How do you figure out the efficiency of a motor and drive?

The new EN50598-2 standard will help OEMs and industrial users to get better operational efficiencies in complete systems, resulting in energy savings and improved ROI of the entire operation.

Energy efficiency is a hot topic. Our customers are continuously looking for ways to save energy, and now, in Europe, new standards are helping.

Europe is trying to save energy, and one of the ways it’s doing it is through its “Ecodesign” initiative.

By 2020, for instance, new ecodesign regulations – meant to ensure that products take into account their environmental impact from cradle to grave – on 13 product groups are projected to produce energy savings by 2020 equal to more than 12 percent of the total electricity consumption of the EU in 2009.

The newly released EN 50598-2 standard brings in two new energy efficiency classifications that manufacturers like ABB and machine builders, as well as the ultimate end user, can use to help determine the energy efficiency of the machines they build or use in order to meet these new European regulations.

The first is an IE classification for the variable speed drive, which the standard dubs a “complete drive module,” or CDM. The CDM consists of the drive and any of the other auxiliary equipment connected to the drive, like a braking chopper or EMC filter. The IE classification is similar to what motors have had – ranging from IE0 to IE4. The lower the IE number, the less efficient the CDM.

The more you know

The second new classification is an IES system classification for the “power drive system” or PDS, which is the combination of the motor and the drive together.

This is new, and is valuable because in addition to the overall efficiency classification, regulators provide in the EN 50598-2 standard a defined set of operating points at which the efficiency of the power drive system is measured. As many realize, many motors don’t need to be run at full speed all of the time, they typically run at partial loads.

These measurements at defined operating points provide that partial load efficiency values. That means you can estimate energy use for your process or machine based on their typical operating profiles. This helps with everything from buying decisions to budgeting and energy appraisal analysis. It can be used to determine the return on investment and even estimate power losses.

IES classes are defined from IES0, the lowest efficiency, to IES2, the current label for the highest-efficiency class. More IES classes will be defined in the future. These new classifications are valid for motor and drives that are within the 100 to 1,000 volts, with a power up to 1,000 kW.

Some considerations about the new IE and IES classes

One of the first things to note is that the IE classification for drives – the CDMs – is done differently than for motors. For motors, the IE classification is taken at 100 percent motor speed and 100 percent motor torque. For the CDM, the classification is taken at 90 percent frequency and 100 percent current.

As such, you can’t add a motor IE classification and a CDM classification to get the PDS IES value.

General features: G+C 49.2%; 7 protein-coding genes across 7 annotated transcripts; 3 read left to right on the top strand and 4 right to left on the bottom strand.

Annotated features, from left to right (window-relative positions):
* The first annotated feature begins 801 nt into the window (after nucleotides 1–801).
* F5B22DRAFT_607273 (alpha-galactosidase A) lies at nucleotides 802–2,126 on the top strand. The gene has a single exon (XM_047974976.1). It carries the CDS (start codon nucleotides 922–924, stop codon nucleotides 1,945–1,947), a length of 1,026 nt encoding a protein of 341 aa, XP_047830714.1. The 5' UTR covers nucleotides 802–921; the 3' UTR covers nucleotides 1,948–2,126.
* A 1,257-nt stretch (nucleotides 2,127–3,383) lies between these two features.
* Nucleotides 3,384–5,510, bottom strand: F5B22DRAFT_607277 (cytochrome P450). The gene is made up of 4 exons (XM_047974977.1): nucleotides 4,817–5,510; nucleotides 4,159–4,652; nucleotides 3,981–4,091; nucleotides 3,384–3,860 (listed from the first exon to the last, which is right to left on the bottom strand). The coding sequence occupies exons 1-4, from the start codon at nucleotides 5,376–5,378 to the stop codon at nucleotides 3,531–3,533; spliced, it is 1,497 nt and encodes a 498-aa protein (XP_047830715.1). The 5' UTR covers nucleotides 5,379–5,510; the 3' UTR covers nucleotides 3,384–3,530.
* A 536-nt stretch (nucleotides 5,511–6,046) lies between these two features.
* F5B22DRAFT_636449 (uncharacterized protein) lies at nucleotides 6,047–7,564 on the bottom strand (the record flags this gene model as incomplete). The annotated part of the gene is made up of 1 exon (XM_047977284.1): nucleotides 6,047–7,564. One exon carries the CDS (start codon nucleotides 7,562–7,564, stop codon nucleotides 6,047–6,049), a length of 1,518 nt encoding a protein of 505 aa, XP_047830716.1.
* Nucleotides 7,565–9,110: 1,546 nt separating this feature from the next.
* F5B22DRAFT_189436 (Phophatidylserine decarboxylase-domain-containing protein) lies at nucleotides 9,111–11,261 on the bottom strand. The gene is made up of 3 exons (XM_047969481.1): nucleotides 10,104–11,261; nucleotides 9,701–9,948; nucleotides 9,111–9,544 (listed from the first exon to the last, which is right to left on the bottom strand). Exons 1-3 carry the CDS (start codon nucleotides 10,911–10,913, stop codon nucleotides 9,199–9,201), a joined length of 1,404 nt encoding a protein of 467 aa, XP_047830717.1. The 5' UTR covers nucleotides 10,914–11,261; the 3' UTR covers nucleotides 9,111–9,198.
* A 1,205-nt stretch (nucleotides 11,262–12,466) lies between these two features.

Second, making the measurements or calculations depends on what the manufacturer produces. For example, ABB manufactures both motors and drives, so according to the standard, ABB can provide separate IE values for the CDM and the motor, and the IES value for the combination of a selected motor and drive. For manufacturers who only produce the motor or the drive, the standard provides reference models. This allows those manufacturers to substitute the reference model to use in determination of a PDS IES classification.

Ready for the calculations

IE2 – that’s the efficiency of our ACS580 general purpose drive. Currently, this is the highest defined classification according to the EN 50598-2 standard. We also provide the partial load efficiency data.

But the drive also comes with even more features that help our customers save energy every day. It’s got advanced energy efficiency analyzers built into the device that help the drive save up to 10 percent more energy when controlling partial load applications. Energy efficient motors are also easily controlled, and the drive works with induction, asynchronous and permanent magnet motor.

The drive will also report daily or hourly energy use, and keep track of total energy used. The drive can even calculate money savings and how much emissions of carbon-dioxide have been reduced by using the drive. All this data helps you calculate your return on investment, and also for use in net present value calculations.

So as we see more energy efficiency standards being defined and the push from our customers, we’ll continue to develop and provide value for our customers. Power and productivity for a better world is important to us, just as it is for you.

Want to learn more about the new standard? Visit our Ecodesign website.

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About the author

Antti Matinlauri

Antti Matinlauri, Regional Product Line Manager for Water and HVAC drives is responsible for LV drives HVAC and water products, offering and sales regionally. Antti Studied engineering at the Aalto university in Finland gaining a Master’s degree in specializing in industrial engineering and management. Antti joined ABB in 2011 and has worked in product management since then with different products starting first with responsibility for ACS580 Product Manager in R&D phase. Since then Antti has also worked as Product Marketing Manager for General purpose and industry specific drives, including ACS550, ACH550, ACQ810, ACS580 and ACH580 drives. Prior to joining ABB in 2011 he has worked with the product development of UPS devices and as a project engineer at a local power producer in Finland. Outside work Antti enjoys motorcycling and sports.
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